Under most parenting agreements, one parent will pay the other parent as part of a court order, even if both parents share custody. In an ideal world, the paying parent, also known as the “obligor,” would make the necessary payments on time, and visitation would occur without any problems.
Unfortunately, some obligor parents don’t make their scheduled child support payments. Whether we think the reasons behind unpaid child support are legitimate, malicious, or just plain nonsense, a parent’s first instinct might be to stop parenting time access until the funds arrive. But that could be a bad idea.
Child support, child custody, and visitation rights are separate issues, and enforcing one doesn’t necessarily depend on enforcing the others. If one parent fails to pay child support, the other parent cannot block them from parenting time. Likewise, if one parent is interfering with visitation rights, the other cannot withhold child support as retaliation.
While you may be inclined to say to a non-paying parent who withholds financial support, “no pay, no play,” this may only complicate matters further.
The best way to think about child support and visitation is to consider them as two different decisions, based on very different factors. Because of that, generally, they act independently of each other when it comes to enforcement.
Family law statutes govern the rules in setting forth child support guidelines that outline the recommended amount of child support. Usually, a parent’s income plays a role in the decision as well as the number of children.
Some states calculate the child support amount on a “percentage-of-income” guideline based on the income of the noncustodial parent. Most others use an “income-shares” method, which takes into account the income of both parents. And a few states look at a basic subsistence level for each parent before determining the primary support needs of the children, called the “Melson formula.”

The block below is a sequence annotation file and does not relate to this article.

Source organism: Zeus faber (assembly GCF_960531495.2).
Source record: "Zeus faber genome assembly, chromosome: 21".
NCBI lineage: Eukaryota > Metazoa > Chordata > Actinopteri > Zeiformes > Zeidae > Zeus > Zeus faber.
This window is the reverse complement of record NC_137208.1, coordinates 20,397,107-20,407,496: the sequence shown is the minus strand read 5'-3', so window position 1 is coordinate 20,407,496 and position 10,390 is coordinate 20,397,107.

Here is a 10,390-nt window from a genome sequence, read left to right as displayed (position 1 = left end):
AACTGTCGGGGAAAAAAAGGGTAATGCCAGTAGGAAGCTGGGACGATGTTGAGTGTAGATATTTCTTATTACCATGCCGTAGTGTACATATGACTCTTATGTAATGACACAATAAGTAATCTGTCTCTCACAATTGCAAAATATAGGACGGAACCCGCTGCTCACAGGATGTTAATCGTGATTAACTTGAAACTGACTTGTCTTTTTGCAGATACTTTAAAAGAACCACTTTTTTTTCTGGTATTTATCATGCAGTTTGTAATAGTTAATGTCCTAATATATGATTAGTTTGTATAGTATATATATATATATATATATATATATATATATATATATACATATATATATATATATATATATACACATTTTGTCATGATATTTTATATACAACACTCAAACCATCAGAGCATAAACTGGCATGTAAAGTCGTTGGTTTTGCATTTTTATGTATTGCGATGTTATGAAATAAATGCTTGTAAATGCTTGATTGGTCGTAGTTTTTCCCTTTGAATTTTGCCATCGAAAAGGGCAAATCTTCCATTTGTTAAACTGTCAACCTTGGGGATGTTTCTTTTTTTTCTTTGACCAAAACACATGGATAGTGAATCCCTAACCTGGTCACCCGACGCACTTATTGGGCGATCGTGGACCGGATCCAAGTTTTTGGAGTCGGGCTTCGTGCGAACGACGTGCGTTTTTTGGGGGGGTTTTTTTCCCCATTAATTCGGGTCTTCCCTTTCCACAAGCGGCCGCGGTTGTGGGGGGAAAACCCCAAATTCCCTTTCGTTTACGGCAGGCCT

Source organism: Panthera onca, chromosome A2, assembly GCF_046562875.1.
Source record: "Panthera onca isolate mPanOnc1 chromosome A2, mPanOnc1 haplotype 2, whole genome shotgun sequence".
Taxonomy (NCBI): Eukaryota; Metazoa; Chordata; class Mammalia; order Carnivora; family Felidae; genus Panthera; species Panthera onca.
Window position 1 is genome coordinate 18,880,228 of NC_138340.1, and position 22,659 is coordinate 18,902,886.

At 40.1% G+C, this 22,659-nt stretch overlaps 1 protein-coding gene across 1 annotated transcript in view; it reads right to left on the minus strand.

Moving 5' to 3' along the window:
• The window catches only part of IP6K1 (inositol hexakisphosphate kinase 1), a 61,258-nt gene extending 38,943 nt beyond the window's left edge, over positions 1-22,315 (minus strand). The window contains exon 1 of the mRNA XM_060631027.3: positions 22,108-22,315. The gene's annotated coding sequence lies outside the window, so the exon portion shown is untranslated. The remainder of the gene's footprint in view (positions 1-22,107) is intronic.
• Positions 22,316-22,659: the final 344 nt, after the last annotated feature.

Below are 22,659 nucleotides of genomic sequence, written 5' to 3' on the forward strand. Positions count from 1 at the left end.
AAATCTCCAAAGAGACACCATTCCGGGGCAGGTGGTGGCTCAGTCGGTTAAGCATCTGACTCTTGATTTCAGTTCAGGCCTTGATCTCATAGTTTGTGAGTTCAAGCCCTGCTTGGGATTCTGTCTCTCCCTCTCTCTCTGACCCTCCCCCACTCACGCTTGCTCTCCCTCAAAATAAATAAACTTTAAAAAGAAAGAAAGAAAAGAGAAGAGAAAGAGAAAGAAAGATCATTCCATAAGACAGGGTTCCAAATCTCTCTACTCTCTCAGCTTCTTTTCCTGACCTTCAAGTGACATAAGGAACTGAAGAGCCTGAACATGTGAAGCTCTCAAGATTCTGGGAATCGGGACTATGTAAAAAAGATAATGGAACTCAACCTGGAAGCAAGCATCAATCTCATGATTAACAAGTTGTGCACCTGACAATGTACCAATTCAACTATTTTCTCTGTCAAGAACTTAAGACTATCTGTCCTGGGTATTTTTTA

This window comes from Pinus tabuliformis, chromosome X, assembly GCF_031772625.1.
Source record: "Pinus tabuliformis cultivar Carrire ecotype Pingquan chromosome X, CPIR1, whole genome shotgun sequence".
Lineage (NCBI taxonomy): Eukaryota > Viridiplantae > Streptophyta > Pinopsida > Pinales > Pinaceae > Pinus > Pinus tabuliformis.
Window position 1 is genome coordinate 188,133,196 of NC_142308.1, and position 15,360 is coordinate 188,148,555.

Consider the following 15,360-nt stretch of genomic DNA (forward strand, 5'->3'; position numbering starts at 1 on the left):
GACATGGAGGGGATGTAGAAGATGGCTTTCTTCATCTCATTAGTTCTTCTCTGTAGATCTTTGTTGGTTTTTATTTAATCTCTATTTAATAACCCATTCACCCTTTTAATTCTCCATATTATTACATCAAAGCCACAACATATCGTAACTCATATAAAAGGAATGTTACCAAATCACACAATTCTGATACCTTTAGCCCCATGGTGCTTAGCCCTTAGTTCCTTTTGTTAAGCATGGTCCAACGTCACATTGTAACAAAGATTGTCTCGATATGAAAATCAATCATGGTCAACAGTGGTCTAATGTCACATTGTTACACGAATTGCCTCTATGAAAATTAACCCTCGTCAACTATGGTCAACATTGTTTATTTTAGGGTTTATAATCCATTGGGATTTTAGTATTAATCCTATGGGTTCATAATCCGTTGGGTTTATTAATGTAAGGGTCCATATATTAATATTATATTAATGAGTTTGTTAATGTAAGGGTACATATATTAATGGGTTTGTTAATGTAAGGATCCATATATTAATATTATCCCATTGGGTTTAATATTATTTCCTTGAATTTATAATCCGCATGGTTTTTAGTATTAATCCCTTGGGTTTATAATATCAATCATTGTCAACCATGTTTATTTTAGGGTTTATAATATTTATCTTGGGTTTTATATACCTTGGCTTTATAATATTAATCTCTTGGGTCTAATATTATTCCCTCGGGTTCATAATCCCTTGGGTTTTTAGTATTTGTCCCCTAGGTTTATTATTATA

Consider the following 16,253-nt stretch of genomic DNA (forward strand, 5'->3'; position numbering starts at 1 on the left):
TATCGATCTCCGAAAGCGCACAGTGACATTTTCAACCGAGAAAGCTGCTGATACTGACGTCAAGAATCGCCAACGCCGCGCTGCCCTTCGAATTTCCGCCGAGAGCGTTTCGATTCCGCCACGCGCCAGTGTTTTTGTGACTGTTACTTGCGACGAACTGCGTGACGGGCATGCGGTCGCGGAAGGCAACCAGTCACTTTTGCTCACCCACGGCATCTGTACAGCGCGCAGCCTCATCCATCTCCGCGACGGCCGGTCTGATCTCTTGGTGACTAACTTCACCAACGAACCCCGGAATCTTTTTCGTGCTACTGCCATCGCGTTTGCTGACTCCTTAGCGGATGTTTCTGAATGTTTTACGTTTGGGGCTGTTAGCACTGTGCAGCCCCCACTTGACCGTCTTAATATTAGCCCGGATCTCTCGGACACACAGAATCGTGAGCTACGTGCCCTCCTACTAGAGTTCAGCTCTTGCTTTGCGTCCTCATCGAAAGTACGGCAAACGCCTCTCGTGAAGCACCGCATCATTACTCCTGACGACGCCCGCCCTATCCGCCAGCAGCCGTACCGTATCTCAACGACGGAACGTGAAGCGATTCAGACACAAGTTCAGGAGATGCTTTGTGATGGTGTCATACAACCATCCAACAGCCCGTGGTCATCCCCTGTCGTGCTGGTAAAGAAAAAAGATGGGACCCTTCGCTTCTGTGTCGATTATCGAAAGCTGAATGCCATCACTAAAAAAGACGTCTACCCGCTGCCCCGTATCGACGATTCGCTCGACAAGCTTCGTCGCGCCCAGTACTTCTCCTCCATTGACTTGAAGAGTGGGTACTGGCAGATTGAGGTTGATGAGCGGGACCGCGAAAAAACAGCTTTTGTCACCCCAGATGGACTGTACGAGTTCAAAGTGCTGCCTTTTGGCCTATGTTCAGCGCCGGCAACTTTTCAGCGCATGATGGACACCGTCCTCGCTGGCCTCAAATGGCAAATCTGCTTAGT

Other potential elements of child support include a portion of health insurance, child care, and financial responsibility for educational expenses.
For the child custody and parenting time part of court orders, judges will make decisions in the best interests of the child. The factors considered as part of the best interests standard vary from state to state. Courts may consider the child’s wishes, but only if they’re old enough and state law allows, in addition to considering the parents’ mental and physical health, and maintaining a stable home environment.
It seems only fair that if a parent is entitled to a tax refund, and he or she owes back child support, then back child support ought to be paid off first. For that reason, federal law provides that if a parent owes back child support, then a state child support office can intercept that parent’s tax refund for you and apply it to the back child support. Even if the child for whom child support is owed is now emancipated, a parent’s tax refund can be applied to the back child support that he or she owes.
To qualify to receive the other parent’s tax refund for back child support, you need to make sure that you are enrolled in a tax intercept program, which you can do by contacting your local child support office or family law attorney While the state does not pay child support if the father doesn’t, if you or your child receives public assistance, then your local child support office’s services are generally free. In some states, private attorneys can obtain court orders requiring the parent’s state or federal tax refund be applied toward his or her back child support.
The federal tax intercept program may also apply if the federal government issues stimulus payments to taxpayers. This type of tax payment can be intercepted and applied to a parent’s back child support obligations.
Likewise, many states have state tax intercept programs, which essentially work the same as the federal tax intercept program. State child support offices can intercept parents’ state tax refunds, and apply them to back child support. States that do not assess an income tax, of course, would not have a state tax intercept program.